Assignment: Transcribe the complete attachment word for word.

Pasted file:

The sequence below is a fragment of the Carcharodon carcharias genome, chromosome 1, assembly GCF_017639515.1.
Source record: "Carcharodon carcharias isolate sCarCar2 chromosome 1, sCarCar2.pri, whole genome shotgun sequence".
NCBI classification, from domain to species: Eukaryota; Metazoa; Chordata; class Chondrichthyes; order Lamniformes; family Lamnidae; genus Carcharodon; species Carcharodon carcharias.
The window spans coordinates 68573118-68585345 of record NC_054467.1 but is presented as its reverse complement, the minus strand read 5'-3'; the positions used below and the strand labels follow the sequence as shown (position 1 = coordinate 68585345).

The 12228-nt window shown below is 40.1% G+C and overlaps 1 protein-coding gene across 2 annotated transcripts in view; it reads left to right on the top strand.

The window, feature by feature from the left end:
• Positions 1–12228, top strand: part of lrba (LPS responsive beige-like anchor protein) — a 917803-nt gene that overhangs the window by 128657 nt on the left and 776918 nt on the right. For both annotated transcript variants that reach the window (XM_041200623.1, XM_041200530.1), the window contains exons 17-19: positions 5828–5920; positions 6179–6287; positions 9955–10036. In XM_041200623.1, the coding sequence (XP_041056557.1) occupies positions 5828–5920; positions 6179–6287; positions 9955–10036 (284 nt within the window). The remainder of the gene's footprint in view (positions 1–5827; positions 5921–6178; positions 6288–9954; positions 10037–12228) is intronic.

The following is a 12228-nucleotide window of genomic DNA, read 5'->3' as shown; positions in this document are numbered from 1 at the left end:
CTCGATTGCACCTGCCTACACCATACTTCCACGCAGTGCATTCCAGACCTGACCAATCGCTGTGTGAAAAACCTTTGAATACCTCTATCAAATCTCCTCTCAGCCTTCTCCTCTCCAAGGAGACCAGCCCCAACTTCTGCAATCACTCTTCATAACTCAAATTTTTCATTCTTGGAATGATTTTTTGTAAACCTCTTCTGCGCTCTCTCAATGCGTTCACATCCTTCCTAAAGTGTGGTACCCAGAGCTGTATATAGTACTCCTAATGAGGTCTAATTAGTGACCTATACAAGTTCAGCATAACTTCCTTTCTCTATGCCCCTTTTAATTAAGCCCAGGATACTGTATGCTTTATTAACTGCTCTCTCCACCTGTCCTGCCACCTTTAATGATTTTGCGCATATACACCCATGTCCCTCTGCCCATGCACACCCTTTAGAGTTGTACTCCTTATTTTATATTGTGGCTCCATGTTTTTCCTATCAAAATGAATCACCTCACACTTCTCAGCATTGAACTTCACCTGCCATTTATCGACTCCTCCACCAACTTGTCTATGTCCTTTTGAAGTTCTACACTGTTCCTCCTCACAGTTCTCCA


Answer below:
The sequence below is a fragment of the Carcharodon carcharias genome, chromosome 1, assembly GCF_017639515.1.
Source record: "Carcharodon carcharias isolate sCarCar2 chromosome 1, sCarCar2.pri, whole genome shotgun sequence".
NCBI classification, from domain to species: Eukaryota; Metazoa; Chordata; class Chondrichthyes; order Lamniformes; family Lamnidae; genus Carcharodon; species Carcharodon carcharias.
The window spans coordinates 68573118-68585345 of record NC_054467.1 but is presented as its reverse complement, the minus strand read 5'-3'; the positions used below and the strand labels follow the sequence as shown (position 1 = coordinate 68585345).

The 12228-nt window shown below is 40.1% G+C and overlaps 1 protein-coding gene across 2 annotated transcripts in view; it reads left to right on the top strand.

The window, feature by feature from the left end:
• Positions 1–12228, top strand: part of lrba (LPS responsive beige-like anchor protein) — a 917803-nt gene that overhangs the window by 128657 nt on the left and 776918 nt on the right. For both annotated transcript variants that reach the window (XM_041200623.1, XM_041200530.1), the window contains exons 17-19: positions 5828–5920; positions 6179–6287; positions 9955–10036. In XM_041200623.1, the coding sequence (XP_041056557.1) occupies positions 5828–5920; positions 6179–6287; positions 9955–10036 (284 nt within the window). The remainder of the gene's footprint in view (positions 1–5827; positions 5921–6178; positions 6288–9954; positions 10037–12228) is intronic.

The following is a 12228-nucleotide window of genomic DNA, read 5'->3' as shown; positions in this document are numbered from 1 at the left end:
CTCGATTGCACCTGCCTACACCATACTTCCACGCAGTGCATTCCAGACCTGACCAATCGCTGTGTGAAAAACCTTTGAATACCTCTATCAAATCTCCTCTCAGCCTTCTCCTCTCCAAGGAGACCAGCCCCAACTTCTGCAATCACTCTTCATAACTCAAATTTTTCATTCTTGGAATGATTTTTTGTAAACCTCTTCTGCGCTCTCTCAATGCGTTCACATCCTTCCTAAAGTGTGGTACCCAGAGCTGTATATAGTACTCCTAATGAGGTCTAATTAGTGACCTATACAAGTTCAGCATAACTTCCTTTCTCTATGCCCCTTTTAATTAAGCCCAGGATACTGTATGCTTTATTAACTGCTCTCTCCACCTGTCCTGCCACCTTTAATGATTTTGCGCATATACACCCATGTCCCTCTGCCCATGCACACCCTTTAGAGTTGTACTCCTTATTTTATATTGTGGCTCCATGTTTTTCCTATCAAAATGAATCACCTCACACTTCTCAGCATTGAACTTCACCTGCCATTTATCGACTCCTCCACCAACTTGTCTATGTCCTTTTGAAGTTCTACACTGTTCCTCCTCACAGTTCTCCA